Greetings from CV Alliance!
Last Thursday, the Safe Family Task Force, of which we are members, hosted a panel discussion, “Demystifying Domestic Violence,” at Glendale Adventist Hospital. Nearly 50 people came out to hear the discussion including Mayor Zareh Sinanyan. The overarching message was domestic violence (DV) can happen to anyone. There are two forms: physical and psychological. Available statistics teach us that 1.3 women are physically assaulted by intimate partners annually; 30% of women visit the ER to treat ongoing partner abuse; 85% of victims are female; 15% are men; 50% of teens report knowing someone who is in, or was in, an abusive relationship.
Lt. Lola Abrahamian, Glendale PD, and Armineh Gourgian, MFT who worked at the Glendale YWCA, brought the issue home. Abusers “groom” their victims. “Don’t wear that dress.” “Don’t cook that food.” “That friend/family member isn’t a good influence on you.” It starts small, but steadily grows until the victim is isolated. Eventually, professional women are handing their paychecks over to their husbands so they can control access to money, or a wife doesn’t have a key to her own home, or a wife is banned from sleeping on a bed. A woman’s eye socket was broken for using her husband’s hand towel.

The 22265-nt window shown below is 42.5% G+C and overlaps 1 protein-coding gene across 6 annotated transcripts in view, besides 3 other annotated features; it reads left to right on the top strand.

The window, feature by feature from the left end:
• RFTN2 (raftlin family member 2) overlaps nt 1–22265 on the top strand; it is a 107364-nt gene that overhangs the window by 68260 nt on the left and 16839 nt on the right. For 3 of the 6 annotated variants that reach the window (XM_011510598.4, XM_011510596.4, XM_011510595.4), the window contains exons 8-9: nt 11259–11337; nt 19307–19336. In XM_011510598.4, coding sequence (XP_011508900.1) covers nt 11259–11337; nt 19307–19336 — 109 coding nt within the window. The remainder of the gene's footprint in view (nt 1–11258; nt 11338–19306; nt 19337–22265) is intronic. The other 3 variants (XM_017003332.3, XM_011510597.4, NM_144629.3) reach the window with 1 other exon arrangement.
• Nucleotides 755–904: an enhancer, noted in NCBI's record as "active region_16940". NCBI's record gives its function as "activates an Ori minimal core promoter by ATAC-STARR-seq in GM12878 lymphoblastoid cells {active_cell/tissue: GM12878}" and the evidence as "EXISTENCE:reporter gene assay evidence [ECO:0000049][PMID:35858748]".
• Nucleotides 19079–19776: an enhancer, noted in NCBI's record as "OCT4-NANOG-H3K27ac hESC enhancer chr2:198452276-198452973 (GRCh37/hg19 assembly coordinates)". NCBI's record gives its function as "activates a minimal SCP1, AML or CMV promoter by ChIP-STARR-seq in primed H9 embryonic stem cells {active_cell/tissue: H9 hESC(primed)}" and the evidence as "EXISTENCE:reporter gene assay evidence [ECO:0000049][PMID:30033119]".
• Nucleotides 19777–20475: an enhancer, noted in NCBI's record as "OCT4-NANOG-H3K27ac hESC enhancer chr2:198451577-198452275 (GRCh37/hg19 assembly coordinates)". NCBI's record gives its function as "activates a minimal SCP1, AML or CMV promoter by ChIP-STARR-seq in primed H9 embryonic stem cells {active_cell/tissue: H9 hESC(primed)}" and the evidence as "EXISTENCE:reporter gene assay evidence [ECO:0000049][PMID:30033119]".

They said because DV happens in all subcultures, we should not judge victims. They also reported that many women don’t report abuse or return to the abuser numerous times before taking steps to leave because they fear losing their children. Also, cultural norms encourage women to stay in violent relationships. Undocumented immigrants don’t report because they fear deportation. What we learned was that victims of crimes who cooperate with the police are eligible for a U visa, “an immigration benefit that can be sought by victims of certain crimes who are currently assisting or have previously assisted law enforcement in the investigation or prosecution of a crime, or who are likely to be helpful in the investigation or prosecution of criminal activity,” according to the Dept. of Homeland Security.
Help is available from Neighborhood Legal Services and the YWCA of Glendale.
What can we do to break the cycle? Sharon Townsend of Glendale Healthy Kids encouraged counseling for young boys who witness domestic violence. And Rosanna Cacace from Planned Parenthood said that since an estimated 30% of teens experience dating violence and linked control issues with substance use and unprotected sex, we need to teach young people about healthy relationships.
Suzy Jacobs, Executive Director,
3131 Foothill Blvd. Suite D
La Crescenta, CA 91214
(818) 646-7867 http://cv-alliance.org/